Stephen King’s new novel raises the bar again

Tyler Jungbauer, Reporter

“In one way, at least, our lives really are like movies.”

The opening line of Stephen King’s newest novel released this November, Revival, hardly captivates the terror and stun that lay within the 400 pages that complete a story that should never end.

Whenever you hear the name Stephen King spoken aloud, images of demented clowns, haunted Coloradan hotels, and undead cats immediately fill your mind. He is not only one of the most renowned thriller-suspense writers of the century, but he is also the recipient of countless awards for his fifty-four novels.

Revival follows two major characters, Jamie Morton and Charles Jacobs. It is told through the first person perspective of Jamie, during the multiple occasions when he crosses Charles Jacobs’s path as the story goes on. Mr. Jacobs was once a reverend in the state of Maine who later compares religion to a “quick-buck insurance scam,” but is also a Frankenstein–like electricity-crazed maniac who wants to meddle with things that are best left untouched and believes that there is a special “secret” to electricity that can reveal the truth behind death. Along the way, Jamie becomes a bass guitarist and survives on music, bisecting the meaning of faith with the power of the chord and the note. The line, “All that [stuff] starts in E,” hardly encompasses the novel’s musical meaning that helps lighten its heavier themes.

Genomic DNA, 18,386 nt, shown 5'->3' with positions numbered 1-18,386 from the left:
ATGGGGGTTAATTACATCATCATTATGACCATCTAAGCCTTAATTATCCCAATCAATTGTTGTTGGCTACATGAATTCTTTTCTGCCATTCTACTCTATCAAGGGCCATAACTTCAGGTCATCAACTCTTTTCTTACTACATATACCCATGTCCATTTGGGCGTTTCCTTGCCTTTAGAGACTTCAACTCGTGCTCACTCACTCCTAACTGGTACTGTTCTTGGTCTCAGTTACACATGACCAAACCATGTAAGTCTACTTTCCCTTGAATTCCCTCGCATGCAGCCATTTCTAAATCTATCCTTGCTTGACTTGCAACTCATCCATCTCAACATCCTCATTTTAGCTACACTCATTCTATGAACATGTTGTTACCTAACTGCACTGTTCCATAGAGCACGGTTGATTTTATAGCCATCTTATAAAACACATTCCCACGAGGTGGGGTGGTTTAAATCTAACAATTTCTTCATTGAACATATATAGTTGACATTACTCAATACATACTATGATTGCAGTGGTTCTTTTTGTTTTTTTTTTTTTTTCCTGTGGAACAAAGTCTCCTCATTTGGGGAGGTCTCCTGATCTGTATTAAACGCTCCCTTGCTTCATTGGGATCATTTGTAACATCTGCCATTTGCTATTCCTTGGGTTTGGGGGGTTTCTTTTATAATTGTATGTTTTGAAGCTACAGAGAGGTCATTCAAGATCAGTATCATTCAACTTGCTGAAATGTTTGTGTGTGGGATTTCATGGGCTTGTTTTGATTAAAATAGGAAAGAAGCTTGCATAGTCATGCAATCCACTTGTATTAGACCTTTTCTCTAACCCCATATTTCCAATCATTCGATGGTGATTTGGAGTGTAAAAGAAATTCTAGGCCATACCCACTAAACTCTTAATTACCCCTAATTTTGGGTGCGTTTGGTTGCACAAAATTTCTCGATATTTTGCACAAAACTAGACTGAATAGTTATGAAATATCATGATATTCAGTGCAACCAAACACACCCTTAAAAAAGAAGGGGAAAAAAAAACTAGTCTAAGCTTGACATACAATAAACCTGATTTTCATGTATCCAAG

The novel starts at Jamie and Mr. Jacob’s first meeting in upstate Maine when Jamie is a child, moving from there to carnivals and big tent faith-revivals, seedy old hotels, and even to Colorado, finally leading back to Jamie’s hometown. In his storytelling, King manages to cover every meaning of the word revival.

While the novel is fictional, there are multiple allusions made to King’s own life, specifically his past struggles with drug and alcohol abuse. Revival is not only a fictional take on what faith truly means, what may or may not lay beyond death, and King’s thunderous passion for rock-’n’-roll, but it is also a guidebook to those who are looking to lead a good life.

Despite the novel’s vibrant storyline and fast-paced thrills, it can seem to lack a sort of flow near the middle. At times, King allows the novel to move at a speedy pace akin to a Dan Brown novel (whom he references), but at others it seems to come close to repetitiveness, all the while underlaid with tones of ridiculousness that are only managed through the sincerity of the text. The consistency of Jamie and Jacobs’ revivals lacks near the end of the novel when it begins to dip into the aforementioned repetition. But this is saved at the right moment, during the last hundred-some pages, as King introduces the true terror that takes the entire novel to build up to. By the time the reader is done, he or she will feel shaken with the utter blatancy of a novel written in a style closer to Richard Matheson than one of King’s own, with a verbose undertone of H. P. Lovecraft or Arthur Machen, that compensates for its occasional humdrum.

In part influenced by Lovecraft and Mary Shelley, this novel is an excellent read covering the bases of horror, science fiction, and dark fantasy, with a chilling twist that leaves the reader wanting more. Recommended for any of those who like a good scare and some humor along the way, Revival twists and turns like any old rickety wooden roller coaster – screams and all.

You can read an excerpt here.